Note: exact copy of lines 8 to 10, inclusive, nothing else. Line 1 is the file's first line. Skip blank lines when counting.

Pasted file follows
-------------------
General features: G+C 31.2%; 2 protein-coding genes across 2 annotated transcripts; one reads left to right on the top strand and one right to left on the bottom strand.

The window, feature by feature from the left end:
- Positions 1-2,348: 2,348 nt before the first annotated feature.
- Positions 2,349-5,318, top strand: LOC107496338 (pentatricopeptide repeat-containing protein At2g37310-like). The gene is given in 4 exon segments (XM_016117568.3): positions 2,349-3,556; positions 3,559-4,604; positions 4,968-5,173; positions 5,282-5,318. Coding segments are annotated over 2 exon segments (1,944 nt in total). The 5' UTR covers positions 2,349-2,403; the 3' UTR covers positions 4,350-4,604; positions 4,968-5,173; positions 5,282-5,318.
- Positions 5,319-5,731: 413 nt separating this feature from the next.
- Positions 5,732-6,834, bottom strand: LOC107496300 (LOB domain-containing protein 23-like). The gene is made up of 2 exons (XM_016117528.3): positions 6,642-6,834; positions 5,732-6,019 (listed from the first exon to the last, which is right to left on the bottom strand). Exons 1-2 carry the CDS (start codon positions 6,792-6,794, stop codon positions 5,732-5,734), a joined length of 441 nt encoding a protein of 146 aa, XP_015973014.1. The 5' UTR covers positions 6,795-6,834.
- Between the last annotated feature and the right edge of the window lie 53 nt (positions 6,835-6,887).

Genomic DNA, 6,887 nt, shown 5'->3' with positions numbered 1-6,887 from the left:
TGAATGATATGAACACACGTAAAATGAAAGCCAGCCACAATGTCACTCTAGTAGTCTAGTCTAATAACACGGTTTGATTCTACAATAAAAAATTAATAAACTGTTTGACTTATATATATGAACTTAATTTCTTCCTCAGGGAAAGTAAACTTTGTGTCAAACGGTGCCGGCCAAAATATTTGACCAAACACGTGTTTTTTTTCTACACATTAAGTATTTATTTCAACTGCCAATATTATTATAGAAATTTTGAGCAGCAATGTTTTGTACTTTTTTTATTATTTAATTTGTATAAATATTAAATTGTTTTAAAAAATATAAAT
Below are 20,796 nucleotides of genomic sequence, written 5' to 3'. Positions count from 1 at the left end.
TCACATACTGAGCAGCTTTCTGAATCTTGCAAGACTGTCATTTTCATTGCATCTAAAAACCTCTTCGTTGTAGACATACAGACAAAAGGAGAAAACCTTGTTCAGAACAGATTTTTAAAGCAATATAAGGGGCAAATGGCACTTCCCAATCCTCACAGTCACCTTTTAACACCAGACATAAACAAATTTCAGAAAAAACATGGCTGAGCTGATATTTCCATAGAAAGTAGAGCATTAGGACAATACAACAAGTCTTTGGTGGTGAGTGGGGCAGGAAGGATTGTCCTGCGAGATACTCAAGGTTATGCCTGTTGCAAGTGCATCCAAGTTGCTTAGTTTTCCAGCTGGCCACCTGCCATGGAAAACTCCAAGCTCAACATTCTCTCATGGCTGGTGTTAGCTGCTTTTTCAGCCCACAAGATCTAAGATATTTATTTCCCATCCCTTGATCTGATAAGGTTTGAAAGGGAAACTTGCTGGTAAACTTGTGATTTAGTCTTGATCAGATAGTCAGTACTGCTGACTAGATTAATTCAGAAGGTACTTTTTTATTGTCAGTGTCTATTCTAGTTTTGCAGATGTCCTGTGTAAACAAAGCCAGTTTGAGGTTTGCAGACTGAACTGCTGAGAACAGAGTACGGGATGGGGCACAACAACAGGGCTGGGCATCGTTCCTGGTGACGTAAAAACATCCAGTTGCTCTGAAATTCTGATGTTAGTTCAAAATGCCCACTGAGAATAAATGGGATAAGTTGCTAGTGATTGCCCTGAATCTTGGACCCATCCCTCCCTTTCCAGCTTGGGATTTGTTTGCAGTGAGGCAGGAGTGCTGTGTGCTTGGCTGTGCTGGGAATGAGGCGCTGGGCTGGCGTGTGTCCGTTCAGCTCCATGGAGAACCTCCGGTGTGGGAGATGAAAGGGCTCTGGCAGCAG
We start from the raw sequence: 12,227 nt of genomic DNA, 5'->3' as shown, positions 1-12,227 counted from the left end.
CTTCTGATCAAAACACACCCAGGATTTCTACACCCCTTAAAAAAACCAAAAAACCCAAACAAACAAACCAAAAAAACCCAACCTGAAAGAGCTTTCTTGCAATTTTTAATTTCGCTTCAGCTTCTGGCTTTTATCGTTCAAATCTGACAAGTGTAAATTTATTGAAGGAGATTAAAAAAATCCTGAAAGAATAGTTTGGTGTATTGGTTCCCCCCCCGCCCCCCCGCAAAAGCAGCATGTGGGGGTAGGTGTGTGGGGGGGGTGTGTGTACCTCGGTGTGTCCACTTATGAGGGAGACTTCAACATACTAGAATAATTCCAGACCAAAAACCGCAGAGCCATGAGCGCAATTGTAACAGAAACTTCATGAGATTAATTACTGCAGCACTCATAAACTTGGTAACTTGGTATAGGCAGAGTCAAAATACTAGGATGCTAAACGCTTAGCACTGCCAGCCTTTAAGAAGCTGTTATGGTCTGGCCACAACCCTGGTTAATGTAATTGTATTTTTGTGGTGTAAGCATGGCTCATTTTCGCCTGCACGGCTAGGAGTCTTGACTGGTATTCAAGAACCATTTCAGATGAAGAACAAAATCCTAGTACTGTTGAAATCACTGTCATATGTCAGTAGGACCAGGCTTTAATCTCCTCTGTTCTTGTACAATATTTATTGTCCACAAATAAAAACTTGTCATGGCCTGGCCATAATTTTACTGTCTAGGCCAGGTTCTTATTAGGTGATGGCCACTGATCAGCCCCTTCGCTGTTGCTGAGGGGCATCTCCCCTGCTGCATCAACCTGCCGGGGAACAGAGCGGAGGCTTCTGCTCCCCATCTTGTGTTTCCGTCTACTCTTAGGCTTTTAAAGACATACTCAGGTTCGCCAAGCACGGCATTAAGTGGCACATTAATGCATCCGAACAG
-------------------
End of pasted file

Genomic DNA, 6,887 nt, shown 5'->3' with positions numbered 1-6,887 from the left:
TGAATGATATGAACACACGTAAAATGAAAGCCAGCCACAATGTCACTCTAGTAGTCTAGTCTAATAACACGGTTTGATTCTACAATAAAAAATTAATAAACTGTTTGACTTATATATATGAACTTAATTTCTTCCTCAGGGAAAGTAAACTTTGTGTCAAACGGTGCCGGCCAAAATATTTGACCAAACACGTGTTTTTTTTCTACACATTAAGTATTTATTTCAACTGCCAATATTATTATAGAAATTTTGAGCAGCAATGTTTTGTACTTTTTTTATTATTTAATTTGTATAAATATTAAATTGTTTTAAAAAATATAAAT
Below are 20,796 nucleotides of genomic sequence, written 5' to 3'. Positions count from 1 at the left end.